EXCERPTS – South African central bank comments as rates remain unchanged

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JOHANNESBURG, September 23 (Reuters) – Below are some quotes from South African Reserve Bank Governor Lesetja Kganyago on Thursday as he announced the central bank’s decision to maintain its benchmark repo rate at 3.5%.

INFLATION

“Headline consumer price inflation for 2021 is revised slightly upwards to 4.4% (from 4.3%) and remains unchanged at 4.2% in 2022 and 4.5% in 2023.”

“Core inflation forecasts are revised up to 3.0% in 2021 (from 2.9%) and to 3.8% in 2022 (from 3.7%). is expected to be 4.3% in 2023, unchanged from the July forecast. “

“The Bank’s forecast reflects higher headline inflation for the remainder of this year, before moderating in 2022.”

“Risks to the short-term inflation outlook are assessed on the upside.”

ECONOMIC GROWTH

“We expect the economy to experience revised upward growth of 5.3% this year (from 4.2%), despite the much larger negative effect on output than previously estimated. from the July unrest. Our revised estimate of third quarter economic growth is -1.2%, down from the previous -0.5%. “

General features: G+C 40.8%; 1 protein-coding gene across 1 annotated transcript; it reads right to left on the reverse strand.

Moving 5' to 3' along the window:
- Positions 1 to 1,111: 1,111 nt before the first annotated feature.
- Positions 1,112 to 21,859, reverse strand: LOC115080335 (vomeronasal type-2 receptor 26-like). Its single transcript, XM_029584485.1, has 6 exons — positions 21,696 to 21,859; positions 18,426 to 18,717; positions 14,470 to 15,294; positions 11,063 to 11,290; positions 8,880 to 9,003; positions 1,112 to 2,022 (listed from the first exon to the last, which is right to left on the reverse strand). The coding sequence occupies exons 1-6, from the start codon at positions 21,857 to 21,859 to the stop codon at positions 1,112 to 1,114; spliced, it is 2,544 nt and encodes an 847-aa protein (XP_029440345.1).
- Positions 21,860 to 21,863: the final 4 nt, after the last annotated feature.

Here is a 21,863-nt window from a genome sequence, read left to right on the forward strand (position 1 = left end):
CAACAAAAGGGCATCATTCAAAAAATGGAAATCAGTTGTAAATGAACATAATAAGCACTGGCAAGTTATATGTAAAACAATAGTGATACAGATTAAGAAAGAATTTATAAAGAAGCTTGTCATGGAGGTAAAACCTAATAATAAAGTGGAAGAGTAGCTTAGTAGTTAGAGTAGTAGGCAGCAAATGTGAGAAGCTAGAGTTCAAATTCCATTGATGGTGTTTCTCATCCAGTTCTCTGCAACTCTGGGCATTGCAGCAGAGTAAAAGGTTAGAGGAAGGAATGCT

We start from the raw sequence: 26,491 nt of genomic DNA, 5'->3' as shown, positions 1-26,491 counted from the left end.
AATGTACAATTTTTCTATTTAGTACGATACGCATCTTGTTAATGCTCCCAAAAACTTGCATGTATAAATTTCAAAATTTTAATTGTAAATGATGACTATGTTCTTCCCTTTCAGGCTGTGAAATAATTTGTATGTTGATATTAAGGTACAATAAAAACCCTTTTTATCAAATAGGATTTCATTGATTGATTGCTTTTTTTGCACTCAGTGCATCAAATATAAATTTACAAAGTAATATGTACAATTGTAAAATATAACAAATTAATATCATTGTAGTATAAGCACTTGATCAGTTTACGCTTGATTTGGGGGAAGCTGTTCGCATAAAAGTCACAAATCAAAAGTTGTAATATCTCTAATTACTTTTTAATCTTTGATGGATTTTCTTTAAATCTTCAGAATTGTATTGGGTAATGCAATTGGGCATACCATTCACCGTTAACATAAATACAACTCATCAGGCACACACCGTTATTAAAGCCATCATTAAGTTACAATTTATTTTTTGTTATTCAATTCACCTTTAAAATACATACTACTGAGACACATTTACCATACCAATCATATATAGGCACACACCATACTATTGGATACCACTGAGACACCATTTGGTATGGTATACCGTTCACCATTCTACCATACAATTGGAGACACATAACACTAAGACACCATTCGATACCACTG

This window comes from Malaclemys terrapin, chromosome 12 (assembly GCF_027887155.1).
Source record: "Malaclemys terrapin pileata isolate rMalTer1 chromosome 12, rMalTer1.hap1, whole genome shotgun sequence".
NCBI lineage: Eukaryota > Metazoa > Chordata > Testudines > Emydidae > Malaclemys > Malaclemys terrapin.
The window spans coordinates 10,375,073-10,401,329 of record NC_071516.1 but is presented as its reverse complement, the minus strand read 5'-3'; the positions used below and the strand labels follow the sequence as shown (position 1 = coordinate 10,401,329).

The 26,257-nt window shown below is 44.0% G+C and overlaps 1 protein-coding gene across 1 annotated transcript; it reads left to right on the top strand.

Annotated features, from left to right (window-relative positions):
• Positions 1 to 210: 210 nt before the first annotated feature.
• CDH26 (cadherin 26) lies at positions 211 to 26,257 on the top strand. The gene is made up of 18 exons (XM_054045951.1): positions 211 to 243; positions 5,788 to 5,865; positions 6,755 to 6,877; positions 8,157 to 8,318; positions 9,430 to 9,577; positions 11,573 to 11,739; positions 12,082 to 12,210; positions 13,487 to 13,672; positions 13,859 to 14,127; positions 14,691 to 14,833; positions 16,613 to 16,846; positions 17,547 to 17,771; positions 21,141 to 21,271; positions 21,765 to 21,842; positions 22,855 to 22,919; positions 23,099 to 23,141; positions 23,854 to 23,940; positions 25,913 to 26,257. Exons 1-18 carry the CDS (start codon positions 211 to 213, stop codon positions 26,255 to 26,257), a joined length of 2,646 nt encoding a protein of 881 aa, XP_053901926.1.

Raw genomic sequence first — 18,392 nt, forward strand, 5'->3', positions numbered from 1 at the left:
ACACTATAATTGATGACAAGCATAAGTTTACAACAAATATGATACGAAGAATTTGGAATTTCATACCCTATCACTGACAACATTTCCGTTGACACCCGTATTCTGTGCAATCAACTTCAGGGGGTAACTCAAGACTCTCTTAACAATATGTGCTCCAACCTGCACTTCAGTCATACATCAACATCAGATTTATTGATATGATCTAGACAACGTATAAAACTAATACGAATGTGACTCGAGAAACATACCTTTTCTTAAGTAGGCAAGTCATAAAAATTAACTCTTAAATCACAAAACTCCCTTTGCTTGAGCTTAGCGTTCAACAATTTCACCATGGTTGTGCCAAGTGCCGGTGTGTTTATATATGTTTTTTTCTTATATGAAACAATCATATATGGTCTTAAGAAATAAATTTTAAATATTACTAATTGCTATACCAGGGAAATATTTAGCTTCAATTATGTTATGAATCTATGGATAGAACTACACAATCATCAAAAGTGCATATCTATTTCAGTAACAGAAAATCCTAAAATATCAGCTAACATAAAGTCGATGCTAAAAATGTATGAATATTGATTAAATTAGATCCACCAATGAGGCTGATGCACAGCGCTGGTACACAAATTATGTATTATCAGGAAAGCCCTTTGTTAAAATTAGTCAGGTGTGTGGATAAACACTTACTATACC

“The events of July and the pandemic are expected to have lasting effects on investor confidence and job creation, hampering recovery in the labor-intensive sectors hardest hit by the lockdowns. GDP is expected to grow by 1.7% in 2022 (against 2.3%) and by 1.8% in 2023 (against 2.4%).

“Overall, and after revisions, the risks to the medium-term domestic growth outlook are considered to be balanced, as most of the rebound in the recovery is now in the past.”

DECISION

“With inflation expectations largely unchanged and even with upside risks remaining, the Committee expects inflation to remain close to the midpoint over the forecast period.”

“In this context, the MPC decided to keep the rates unchanged at 3.5% per annum. The decision was unanimous.”

“The implicit path of policy rates in the Quarterly Projection Model (QPM) indicates an increase of 25 basis points in the fourth quarter of 2021 and further increases in each quarter of 2022 and 2023.” (Reporting by Olivia Kumwenda-Mtambo, Alexander Winning and Promit Mukherjee; editing by Emelia Sithole-Matarise)


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